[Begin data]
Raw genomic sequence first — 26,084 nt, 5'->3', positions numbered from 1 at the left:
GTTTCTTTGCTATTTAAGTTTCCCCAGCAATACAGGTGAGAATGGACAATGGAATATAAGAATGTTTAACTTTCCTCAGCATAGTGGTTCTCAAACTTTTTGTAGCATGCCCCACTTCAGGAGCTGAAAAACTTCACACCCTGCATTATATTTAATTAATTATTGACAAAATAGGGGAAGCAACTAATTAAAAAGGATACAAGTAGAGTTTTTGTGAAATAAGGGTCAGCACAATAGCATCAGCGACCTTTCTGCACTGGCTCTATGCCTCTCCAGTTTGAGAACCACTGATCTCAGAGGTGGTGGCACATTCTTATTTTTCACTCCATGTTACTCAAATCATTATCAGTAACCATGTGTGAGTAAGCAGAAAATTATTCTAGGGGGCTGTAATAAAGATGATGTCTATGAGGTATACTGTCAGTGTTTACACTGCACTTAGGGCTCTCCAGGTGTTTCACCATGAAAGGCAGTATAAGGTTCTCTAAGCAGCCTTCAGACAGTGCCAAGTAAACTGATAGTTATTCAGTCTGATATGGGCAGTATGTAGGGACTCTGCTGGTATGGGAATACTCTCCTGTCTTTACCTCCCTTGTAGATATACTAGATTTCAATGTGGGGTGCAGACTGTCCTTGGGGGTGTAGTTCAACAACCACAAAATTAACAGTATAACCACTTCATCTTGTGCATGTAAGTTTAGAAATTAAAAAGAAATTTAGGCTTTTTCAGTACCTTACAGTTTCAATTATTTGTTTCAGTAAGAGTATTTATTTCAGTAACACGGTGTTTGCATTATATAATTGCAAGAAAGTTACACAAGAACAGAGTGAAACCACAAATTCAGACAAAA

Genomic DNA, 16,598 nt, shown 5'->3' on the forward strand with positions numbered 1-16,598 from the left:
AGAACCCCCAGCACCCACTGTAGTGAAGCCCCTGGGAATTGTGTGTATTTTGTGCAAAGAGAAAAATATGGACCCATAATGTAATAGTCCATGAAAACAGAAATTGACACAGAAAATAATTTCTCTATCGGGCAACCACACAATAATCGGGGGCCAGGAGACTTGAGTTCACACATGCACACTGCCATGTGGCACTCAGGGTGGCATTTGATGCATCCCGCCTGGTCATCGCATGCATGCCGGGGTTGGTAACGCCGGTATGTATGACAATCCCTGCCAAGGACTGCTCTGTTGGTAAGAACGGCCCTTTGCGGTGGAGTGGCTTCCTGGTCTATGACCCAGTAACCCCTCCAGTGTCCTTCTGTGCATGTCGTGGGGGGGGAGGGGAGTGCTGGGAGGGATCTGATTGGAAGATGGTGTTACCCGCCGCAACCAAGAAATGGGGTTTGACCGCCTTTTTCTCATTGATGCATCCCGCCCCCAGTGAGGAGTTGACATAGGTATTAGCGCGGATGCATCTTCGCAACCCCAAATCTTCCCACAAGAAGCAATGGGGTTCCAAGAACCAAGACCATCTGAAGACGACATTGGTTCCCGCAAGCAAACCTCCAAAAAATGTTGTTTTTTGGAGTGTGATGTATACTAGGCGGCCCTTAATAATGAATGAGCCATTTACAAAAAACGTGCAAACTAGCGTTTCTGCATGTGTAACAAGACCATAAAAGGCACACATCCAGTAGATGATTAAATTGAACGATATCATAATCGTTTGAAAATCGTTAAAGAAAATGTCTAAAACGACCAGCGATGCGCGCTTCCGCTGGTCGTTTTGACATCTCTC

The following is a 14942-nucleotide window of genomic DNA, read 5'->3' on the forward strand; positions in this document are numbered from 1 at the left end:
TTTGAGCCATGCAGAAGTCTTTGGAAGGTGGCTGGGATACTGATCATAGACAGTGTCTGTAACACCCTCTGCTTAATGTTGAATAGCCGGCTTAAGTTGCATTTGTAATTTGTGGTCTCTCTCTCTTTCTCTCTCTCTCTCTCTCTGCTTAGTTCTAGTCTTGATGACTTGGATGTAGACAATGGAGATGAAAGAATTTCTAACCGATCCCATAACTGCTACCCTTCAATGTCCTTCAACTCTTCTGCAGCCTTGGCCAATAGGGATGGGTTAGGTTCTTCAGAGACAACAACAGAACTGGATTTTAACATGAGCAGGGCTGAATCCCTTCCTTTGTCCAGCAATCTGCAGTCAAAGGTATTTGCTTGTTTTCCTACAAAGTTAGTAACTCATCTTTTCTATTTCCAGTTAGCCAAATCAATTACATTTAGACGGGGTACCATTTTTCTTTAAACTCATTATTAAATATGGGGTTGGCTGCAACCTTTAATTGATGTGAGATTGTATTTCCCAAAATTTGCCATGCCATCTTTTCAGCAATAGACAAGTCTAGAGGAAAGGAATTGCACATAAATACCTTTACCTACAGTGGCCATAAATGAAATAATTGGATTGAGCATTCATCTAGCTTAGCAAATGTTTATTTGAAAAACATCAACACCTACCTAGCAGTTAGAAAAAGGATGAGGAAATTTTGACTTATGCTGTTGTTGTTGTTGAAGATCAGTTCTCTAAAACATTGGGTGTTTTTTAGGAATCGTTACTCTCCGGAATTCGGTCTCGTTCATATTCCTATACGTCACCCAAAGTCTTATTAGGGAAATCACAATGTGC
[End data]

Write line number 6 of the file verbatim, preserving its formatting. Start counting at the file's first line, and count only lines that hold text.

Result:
TTTGAGCCATGCAGAAGTCTTTGGAAGGTGGCTGGGATACTGATCATAGACAGTGTCTGTAACACCCTCTGCTTAATGTTGAATAGCCGGCTTAAGTTGCATTTGTAATTTGTGGTCTCTCTCTCTTTCTCTCTCTCTCTCTCTCTGCTTAGTTCTAGTCTTGATGACTTGGATGTAGACAATGGAGATGAAAGAATTTCTAACCGATCCCATAACTGCTACCCTTCAATGTCCTTCAACTCTTCTGCAGCCTTGGCCAATAGGGATGGGTTAGGTTCTTCAGAGACAACAACAGAACTGGATTTTAACATGAGCAGGGCTGAATCCCTTCCTTTGTCCAGCAATCTGCAGTCAAAGGTATTTGCTTGTTTTCCTACAAAGTTAGTAACTCATCTTTTCTATTTCCAGTTAGCCAAATCAATTACATTTAGACGGGGTACCATTTTTCTTTAAACTCATTATTAAATATGGGGTTGGCTGCAACCTTTAATTGATGTGAGATTGTATTTCCCAAAATTTGCCATGCCATCTTTTCAGCAATAGACAAGTCTAGAGGAAAGGAATTGCACATAAATACCTTTACCTACAGTGGCCATAAATGAAATAATTGGATTGAGCATTCATCTAGCTTAGCAAATGTTTATTTGAAAAACATCAACACCTACCTAGCAGTTAGAAAAAGGATGAGGAAATTTTGACTTATGCTGTTGTTGTTGTTGAAGATCAGTTCTCTAAAACATTGGGTGTTTTTTAGGAATCGTTACTCTCCGGAATTCGGTCTCGTTCATATTCCTATACGTCACCCAAAGTCTTATTAGGGAAATCACAATGTGC